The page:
By Staff Correspondent
India’s civil aviation sector is on the brink of a significant transformation as the government takes bold steps towards privatising Air India and upgrading six major metro airports into global hubs. With Air India’s recent mega order of 470 aircraft, including 70 wide-body planes, the country’s aviation ambitions are gaining momentum, propelling it to become one of the world’s fastest-growing and third-largest aviation markets.
The Government of India, under the strategic vision of Civil Aviation Secretary Rajiv Bansal, see a “huge opportunity” for Indian airlines in the medium to ultra-long-haul international segments, typically served by wide-body aircraft with flying times ranging from eight to nine to 14 to 15 hours. Although Air India and Vistara have some presence in these segments, domestic airlines have faced challenges competing with foreign network carriers. However, with the government’s push to bolster wide-body operations, Indian carriers are now eyeing opportunities to establish dominance in international passenger traffic.
India’s bilateral air traffic rights stance also aligns with its strategic vision. While Dubai-based Emirates has been urging India to increase the number of seats under the India-Dubai bilateral air services agreement, New Delhi has been hesitant to comply. Instead, India wants its carriers to expand wide-body operations to transport passengers to Europe and beyond through its large aviation hubs. Increasing seats under bilateral pacts do not align with India’s aviation ambitions, as it aims to create a conducive environment for its carriers to thrive.
Data from the Directorate General of Civil Aviation (DGCA) reveals that the cumulative market share of foreign airlines by passengers on international flights to and from India was 56.5% in the last quarter of the year. In contrast, Indian airlines held a collective market share of 43.5%, with a significant portion coming from short-haul international passengers. Foreign network carriers dominated the longer-route segments, with Emirates having the largest market share among foreign airlines at 9.5%.
At the recent CAPA summit, Emirates executives advocated an increase of 50,000 weekly seats under the air services agreement. However, India’s Civil Aviation Secretary, Rajiv Bansal, reiterated that there would be no change in India’s stance. He emphasised India’s ambition to develop large aviation hubs and stated that the Ministry of Civil Aviation (MoCA) would support and encourage domestic carriers to expand wide-body operations. In line with this vision, the government aims to transform airports in six key metros – Delhi, Mumbai, Chennai, Kolkata, Bengaluru, and Hyderabad – into international hubs.
As India’s civil aviation sector gears up for transformation, the government’s strategic vision of privatisation, wide-body operations, and international hub upgrades is set to propel India’s aviation industry to new heights. With a focus on creating an environment conducive for Indian carriers to compete globally, India is positioning itself as a critical player in international aviation.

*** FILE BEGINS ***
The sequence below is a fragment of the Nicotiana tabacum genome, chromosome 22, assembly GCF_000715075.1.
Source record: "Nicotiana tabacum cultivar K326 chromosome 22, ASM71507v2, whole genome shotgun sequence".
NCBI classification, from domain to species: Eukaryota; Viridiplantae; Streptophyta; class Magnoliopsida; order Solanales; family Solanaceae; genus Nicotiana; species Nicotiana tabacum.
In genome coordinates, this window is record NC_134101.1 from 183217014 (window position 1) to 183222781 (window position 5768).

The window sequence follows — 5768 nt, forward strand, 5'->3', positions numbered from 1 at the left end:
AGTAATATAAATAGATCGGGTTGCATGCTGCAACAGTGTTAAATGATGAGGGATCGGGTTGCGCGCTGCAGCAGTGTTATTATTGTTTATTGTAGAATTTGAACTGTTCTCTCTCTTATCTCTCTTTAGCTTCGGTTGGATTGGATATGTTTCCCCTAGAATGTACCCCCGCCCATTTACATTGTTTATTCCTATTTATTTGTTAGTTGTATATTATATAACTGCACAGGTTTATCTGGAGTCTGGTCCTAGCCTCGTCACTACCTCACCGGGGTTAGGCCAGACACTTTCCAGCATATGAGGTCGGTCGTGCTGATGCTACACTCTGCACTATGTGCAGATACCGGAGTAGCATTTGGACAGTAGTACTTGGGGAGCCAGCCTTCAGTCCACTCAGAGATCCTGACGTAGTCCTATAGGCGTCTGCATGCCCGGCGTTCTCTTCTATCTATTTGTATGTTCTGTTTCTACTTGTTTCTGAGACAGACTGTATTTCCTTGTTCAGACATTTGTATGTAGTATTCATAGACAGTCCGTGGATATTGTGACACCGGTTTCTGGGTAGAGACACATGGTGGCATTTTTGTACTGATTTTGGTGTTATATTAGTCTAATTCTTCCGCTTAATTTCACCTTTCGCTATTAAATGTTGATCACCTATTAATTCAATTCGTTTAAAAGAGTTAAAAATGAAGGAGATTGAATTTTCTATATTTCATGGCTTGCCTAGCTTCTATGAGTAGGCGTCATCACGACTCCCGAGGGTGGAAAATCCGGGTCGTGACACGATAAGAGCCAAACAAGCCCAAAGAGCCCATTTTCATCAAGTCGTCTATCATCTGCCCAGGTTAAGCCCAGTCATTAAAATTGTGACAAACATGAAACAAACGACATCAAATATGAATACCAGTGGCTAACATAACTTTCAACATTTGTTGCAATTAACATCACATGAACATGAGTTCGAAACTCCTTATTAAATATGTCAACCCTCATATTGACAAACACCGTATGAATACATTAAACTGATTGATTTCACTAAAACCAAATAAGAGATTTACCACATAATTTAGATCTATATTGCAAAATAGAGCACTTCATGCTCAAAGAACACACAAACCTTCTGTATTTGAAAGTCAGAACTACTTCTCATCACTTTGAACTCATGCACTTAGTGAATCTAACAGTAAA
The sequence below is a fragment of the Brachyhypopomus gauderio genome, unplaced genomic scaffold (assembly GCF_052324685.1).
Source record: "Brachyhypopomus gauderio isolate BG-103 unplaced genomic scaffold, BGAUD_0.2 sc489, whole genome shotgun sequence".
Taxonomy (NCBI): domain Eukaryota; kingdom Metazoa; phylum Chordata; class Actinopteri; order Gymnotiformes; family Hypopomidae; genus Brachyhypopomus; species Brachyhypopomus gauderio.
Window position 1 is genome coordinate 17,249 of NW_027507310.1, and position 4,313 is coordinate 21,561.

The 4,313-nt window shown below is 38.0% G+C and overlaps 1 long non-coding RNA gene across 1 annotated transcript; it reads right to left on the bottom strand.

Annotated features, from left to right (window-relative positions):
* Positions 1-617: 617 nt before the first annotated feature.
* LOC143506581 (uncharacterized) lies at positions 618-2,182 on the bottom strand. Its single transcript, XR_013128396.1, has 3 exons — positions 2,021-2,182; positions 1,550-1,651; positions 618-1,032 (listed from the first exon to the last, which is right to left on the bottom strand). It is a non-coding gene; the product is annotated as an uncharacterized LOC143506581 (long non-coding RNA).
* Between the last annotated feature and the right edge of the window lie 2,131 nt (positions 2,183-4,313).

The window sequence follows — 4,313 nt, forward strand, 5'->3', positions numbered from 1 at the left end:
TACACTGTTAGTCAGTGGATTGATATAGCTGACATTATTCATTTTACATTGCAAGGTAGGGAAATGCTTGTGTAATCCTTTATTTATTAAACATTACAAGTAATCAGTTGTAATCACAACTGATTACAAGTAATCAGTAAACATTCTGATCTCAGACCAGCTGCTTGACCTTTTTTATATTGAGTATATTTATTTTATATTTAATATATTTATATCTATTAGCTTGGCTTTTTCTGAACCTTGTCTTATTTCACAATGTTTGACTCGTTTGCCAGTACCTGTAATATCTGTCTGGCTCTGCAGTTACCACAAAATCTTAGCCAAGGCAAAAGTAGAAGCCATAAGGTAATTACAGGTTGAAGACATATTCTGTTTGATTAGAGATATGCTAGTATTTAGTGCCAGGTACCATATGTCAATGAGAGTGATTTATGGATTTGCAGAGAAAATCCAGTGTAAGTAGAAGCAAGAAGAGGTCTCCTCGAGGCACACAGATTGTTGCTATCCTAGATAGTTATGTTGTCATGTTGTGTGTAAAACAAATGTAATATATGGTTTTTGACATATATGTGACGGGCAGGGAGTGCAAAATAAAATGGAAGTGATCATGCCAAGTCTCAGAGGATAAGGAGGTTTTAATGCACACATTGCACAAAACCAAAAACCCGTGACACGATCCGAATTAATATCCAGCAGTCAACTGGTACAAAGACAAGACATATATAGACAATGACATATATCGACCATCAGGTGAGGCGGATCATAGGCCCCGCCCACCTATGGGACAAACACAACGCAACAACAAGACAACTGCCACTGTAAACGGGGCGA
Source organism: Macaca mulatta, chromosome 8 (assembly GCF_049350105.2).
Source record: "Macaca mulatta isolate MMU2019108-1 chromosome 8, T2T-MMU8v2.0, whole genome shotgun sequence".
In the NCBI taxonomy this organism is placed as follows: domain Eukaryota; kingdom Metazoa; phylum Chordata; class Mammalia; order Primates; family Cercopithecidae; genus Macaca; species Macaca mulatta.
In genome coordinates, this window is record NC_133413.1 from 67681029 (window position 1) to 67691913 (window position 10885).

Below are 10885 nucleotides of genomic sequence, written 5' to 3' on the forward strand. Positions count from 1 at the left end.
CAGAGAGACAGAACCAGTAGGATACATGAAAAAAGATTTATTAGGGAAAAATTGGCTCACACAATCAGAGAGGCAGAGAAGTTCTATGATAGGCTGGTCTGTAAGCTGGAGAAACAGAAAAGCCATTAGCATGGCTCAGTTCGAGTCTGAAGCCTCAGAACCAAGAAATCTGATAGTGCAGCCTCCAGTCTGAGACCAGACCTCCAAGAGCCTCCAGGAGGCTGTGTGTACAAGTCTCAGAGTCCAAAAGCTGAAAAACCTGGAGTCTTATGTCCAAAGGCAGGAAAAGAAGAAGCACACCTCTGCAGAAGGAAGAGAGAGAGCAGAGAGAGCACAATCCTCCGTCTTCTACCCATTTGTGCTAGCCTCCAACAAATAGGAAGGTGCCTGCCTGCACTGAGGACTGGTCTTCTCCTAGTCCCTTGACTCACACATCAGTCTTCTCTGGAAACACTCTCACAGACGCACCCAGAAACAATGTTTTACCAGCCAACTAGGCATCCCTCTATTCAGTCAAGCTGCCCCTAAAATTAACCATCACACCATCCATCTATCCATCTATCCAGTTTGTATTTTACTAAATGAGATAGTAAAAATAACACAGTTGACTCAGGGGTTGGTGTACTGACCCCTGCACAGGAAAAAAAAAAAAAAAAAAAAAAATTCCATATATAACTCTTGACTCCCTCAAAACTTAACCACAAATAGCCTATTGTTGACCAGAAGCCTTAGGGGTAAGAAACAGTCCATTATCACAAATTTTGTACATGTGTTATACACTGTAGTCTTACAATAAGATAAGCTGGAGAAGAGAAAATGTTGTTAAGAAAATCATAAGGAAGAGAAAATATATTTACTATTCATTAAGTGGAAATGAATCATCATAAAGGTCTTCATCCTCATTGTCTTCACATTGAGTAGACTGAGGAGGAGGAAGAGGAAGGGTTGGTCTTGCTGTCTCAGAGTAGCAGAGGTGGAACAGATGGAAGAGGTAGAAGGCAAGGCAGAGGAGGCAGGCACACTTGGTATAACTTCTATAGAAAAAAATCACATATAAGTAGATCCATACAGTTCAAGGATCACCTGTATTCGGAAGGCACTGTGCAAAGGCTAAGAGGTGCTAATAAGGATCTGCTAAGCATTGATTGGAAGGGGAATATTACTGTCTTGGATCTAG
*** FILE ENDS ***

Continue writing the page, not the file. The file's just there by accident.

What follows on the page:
As highlighted earlier, India’s aviation sector is undergoing significant changes as the government implements policy tweaks to spur growth and tap into the country’s potential as a major aviation hub. One such policy change is the extension of the wet-leasing of wide-body planes from a previous upper limit of six months to now up to one year. Additionally, Indian carriers have been allowed to induct foreign pilots for Boeing 777 aircraft to address the rising demand but limited supply of pilots.
According to officials and industry insiders, India’s strategic geographic location presents ample opportunities for it to establish itself as a prominent aviation hub, specifically for facilitating passenger transit between Europe and Africa to East Asia, Southeast Asia, and Australia. Arun Bansal, the CEO of Adani Airports, which oversees seven airports and is involved in the development of the upcoming Navi Mumbai airport, highlighted the significance of India’s central position on the world map, stating, “We are expanding capacity, as are the airlines. To establish a hub, we need to focus on infrastructure and regulations to facilitate the sector, and collaborate with MoCA and Airports Authority of India (AAI) to implement appropriate processes.”
The Indian government’s policy of not expanding traffic via bilateral agreements could present hurdles for certain stakeholders within the country’s aviation industry, including emerging players like Akasa Air and airport operators undertaking capacity expansion or constructing new airports. Industry experts propose an alternative approach that prioritises support for the growth of smaller airlines in the international market in the short and medium term, thereby optimizing the utilization of newly added airport capacities.
Leading aviation sector analysts told IADB that India’s carriers may take considerable time to achieve the scale desired by the government, as Air India remains the sole airline with a significant order for wide-body aircraft, which also faces delays in induction. To better utilise the newly added airport capacities, the analyst suggests that the government should explore strategies that facilitate the growth of smaller airlines in the international market in the near and medium term.
As India’s aviation industry undergoes these policy tweaks, it is poised for growth and has the potential to become a major aviation hub in the region. With the proper infrastructure, regulations, and government support, India’s aviation industry could significantly develop and contribute to the country’s economic growth in the coming years.